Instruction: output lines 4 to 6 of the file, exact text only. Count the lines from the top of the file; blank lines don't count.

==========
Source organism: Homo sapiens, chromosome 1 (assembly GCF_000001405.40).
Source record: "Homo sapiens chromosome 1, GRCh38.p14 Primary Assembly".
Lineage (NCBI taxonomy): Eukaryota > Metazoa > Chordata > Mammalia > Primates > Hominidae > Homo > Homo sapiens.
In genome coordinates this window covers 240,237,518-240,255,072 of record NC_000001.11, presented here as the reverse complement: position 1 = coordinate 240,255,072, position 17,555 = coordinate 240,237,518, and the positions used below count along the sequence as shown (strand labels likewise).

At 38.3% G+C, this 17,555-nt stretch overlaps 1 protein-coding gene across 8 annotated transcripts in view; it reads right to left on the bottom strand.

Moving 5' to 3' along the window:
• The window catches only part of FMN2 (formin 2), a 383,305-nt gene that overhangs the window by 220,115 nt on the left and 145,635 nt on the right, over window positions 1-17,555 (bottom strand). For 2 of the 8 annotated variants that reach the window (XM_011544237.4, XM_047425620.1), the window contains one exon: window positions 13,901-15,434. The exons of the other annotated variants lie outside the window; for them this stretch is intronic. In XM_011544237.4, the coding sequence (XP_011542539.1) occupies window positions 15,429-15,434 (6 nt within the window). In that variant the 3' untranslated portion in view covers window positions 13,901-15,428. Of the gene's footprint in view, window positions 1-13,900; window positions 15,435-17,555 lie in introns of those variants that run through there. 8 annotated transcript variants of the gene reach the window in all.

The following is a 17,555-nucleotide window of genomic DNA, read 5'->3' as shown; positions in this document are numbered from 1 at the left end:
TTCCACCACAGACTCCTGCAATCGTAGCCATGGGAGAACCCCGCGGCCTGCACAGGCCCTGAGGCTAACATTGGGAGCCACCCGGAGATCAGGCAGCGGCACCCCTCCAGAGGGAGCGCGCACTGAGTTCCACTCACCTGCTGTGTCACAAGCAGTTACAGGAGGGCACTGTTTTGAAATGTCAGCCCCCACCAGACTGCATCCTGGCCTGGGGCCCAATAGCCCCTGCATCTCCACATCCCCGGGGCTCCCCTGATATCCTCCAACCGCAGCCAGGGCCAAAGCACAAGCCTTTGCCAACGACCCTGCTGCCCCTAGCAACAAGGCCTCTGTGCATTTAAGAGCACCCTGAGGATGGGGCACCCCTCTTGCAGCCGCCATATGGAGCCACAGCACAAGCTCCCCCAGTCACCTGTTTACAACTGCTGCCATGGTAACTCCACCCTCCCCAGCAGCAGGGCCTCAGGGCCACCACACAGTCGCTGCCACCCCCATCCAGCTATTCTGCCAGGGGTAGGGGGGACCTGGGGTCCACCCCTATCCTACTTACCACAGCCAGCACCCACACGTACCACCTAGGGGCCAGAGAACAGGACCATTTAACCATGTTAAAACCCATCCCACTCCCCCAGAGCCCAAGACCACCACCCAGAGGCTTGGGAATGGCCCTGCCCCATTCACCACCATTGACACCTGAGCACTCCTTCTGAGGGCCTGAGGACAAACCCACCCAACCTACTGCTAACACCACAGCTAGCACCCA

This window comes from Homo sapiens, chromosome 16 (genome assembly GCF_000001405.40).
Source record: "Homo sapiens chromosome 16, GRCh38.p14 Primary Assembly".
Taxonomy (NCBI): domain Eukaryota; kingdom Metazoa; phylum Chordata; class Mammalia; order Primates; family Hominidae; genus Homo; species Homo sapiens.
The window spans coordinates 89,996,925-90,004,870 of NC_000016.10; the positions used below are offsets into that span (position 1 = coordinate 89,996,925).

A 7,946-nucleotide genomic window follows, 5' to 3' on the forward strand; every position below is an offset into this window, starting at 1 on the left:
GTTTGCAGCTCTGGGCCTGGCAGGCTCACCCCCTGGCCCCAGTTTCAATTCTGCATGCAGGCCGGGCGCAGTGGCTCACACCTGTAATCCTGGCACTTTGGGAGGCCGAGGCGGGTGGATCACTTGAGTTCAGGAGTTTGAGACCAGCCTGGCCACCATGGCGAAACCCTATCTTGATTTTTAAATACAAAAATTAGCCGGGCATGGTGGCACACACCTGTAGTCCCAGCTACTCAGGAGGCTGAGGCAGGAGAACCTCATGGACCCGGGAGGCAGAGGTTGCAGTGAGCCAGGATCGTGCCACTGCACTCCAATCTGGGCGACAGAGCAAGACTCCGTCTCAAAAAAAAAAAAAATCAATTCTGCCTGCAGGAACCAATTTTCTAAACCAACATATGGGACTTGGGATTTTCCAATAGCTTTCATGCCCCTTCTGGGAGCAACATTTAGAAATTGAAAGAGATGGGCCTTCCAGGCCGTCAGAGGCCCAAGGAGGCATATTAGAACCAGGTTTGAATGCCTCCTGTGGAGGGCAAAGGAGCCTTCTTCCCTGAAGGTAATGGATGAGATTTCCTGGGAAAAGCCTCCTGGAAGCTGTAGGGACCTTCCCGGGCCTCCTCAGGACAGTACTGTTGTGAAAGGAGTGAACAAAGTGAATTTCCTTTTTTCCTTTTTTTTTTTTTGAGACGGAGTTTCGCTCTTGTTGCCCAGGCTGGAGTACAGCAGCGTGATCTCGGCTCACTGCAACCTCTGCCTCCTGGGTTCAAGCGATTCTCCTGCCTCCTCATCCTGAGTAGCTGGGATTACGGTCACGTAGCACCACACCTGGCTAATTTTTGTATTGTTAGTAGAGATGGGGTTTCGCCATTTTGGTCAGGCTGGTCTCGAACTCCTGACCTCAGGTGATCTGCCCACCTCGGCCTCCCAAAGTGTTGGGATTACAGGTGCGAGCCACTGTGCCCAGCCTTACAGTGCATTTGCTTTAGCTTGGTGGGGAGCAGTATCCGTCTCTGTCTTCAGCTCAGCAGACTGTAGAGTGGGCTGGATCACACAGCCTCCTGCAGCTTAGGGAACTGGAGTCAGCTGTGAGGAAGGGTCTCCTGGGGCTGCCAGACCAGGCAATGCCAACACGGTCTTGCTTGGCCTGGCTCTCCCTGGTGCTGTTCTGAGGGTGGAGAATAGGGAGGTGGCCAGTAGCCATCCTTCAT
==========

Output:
In genome coordinates this window covers 240,237,518-240,255,072 of record NC_000001.11, presented here as the reverse complement: position 1 = coordinate 240,255,072, position 17,555 = coordinate 240,237,518, and the positions used below count along the sequence as shown (strand labels likewise).

At 38.3% G+C, this 17,555-nt stretch overlaps 1 protein-coding gene across 8 annotated transcripts in view; it reads right to left on the bottom strand.

Moving 5' to 3' along the window: